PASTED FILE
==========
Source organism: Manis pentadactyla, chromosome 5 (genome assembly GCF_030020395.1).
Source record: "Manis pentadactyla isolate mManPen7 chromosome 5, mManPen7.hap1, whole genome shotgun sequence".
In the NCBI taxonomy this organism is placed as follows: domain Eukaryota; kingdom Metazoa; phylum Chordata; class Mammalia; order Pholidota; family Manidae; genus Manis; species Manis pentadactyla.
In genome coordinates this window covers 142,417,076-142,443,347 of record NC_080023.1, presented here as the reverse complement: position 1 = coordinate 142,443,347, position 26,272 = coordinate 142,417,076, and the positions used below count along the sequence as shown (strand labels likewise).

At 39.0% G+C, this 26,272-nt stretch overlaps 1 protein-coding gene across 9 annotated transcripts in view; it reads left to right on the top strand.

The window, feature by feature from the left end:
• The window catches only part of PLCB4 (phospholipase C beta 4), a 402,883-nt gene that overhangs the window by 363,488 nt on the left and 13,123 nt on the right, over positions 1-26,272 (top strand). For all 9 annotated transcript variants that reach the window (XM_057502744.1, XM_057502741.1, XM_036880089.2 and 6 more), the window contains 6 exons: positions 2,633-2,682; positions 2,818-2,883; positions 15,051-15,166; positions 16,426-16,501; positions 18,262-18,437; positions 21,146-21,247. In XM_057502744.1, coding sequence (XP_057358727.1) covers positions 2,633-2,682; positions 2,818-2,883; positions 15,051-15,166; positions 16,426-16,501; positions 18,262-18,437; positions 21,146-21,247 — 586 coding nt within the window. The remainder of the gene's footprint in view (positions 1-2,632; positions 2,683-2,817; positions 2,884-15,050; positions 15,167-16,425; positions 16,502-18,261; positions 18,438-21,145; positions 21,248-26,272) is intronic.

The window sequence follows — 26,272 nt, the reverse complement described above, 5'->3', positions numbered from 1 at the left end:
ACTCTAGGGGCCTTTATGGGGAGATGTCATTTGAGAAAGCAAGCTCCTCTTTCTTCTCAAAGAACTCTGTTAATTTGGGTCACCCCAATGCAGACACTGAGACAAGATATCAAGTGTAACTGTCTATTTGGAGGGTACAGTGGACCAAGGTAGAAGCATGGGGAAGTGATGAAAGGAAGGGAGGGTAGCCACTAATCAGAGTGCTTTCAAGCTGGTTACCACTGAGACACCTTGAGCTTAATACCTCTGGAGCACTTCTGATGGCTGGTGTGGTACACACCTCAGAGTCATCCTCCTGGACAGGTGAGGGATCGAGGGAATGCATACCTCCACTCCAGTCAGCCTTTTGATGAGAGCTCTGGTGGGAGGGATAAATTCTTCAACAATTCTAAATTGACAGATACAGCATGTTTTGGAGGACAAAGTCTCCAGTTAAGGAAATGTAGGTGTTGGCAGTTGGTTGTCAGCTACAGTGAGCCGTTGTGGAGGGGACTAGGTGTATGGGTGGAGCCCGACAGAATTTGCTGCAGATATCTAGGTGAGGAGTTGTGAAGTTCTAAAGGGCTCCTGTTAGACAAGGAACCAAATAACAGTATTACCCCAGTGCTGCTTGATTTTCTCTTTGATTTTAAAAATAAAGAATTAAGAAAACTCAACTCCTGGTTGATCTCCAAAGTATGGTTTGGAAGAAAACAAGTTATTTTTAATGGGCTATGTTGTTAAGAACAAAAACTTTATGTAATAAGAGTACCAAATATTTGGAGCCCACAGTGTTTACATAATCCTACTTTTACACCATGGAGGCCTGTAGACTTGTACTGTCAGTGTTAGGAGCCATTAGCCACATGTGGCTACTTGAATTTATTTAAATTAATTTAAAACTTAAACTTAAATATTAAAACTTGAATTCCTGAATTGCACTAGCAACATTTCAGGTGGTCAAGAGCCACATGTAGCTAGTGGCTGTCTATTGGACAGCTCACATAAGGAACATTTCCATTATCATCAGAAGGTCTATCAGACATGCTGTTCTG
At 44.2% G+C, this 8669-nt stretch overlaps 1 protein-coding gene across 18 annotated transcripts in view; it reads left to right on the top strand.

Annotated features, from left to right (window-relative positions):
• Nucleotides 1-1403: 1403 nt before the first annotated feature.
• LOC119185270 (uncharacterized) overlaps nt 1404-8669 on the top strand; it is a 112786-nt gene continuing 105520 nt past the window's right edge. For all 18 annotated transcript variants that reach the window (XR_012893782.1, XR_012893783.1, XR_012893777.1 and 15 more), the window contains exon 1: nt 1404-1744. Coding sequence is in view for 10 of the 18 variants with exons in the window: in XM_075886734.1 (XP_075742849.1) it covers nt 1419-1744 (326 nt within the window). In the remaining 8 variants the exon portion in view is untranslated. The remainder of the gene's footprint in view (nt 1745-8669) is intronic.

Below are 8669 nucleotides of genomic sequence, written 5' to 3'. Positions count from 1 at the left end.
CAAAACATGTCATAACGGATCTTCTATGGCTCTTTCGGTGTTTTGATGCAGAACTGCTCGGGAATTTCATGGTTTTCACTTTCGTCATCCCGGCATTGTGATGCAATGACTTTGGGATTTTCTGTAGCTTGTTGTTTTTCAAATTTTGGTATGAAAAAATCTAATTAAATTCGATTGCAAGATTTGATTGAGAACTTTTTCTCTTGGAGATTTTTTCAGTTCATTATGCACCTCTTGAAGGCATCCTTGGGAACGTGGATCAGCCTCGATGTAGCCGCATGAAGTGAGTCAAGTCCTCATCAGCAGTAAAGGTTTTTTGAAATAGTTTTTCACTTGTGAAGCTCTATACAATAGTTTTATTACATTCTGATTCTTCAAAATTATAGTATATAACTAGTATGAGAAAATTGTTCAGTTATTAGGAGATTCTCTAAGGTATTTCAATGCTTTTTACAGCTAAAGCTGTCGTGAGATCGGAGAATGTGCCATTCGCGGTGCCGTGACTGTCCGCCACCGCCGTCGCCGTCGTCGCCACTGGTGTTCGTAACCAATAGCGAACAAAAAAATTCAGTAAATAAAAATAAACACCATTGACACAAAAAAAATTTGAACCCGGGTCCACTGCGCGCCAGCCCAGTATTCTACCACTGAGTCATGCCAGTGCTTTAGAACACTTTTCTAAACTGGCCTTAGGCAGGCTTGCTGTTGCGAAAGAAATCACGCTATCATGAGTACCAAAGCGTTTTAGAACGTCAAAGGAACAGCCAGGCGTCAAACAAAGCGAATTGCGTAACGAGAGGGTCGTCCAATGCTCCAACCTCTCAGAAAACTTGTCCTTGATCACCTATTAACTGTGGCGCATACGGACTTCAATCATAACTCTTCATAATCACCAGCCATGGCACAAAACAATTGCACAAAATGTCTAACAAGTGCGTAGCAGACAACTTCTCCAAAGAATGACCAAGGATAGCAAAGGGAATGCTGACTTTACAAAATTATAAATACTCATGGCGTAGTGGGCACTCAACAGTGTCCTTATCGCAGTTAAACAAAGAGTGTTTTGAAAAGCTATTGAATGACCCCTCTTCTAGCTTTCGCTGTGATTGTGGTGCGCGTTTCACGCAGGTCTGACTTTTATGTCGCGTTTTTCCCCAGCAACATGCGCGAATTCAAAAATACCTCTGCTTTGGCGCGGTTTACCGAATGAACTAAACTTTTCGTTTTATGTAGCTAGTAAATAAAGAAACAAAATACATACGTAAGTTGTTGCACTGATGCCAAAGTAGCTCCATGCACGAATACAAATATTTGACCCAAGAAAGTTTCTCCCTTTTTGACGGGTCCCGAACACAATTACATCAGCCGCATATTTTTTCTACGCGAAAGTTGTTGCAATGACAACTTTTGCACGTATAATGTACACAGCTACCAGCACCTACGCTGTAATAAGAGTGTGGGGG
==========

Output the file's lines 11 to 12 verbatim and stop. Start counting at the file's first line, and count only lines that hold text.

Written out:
Annotated features, from left to right (window-relative positions):
• Nucleotides 1-1403: 1403 nt before the first annotated feature.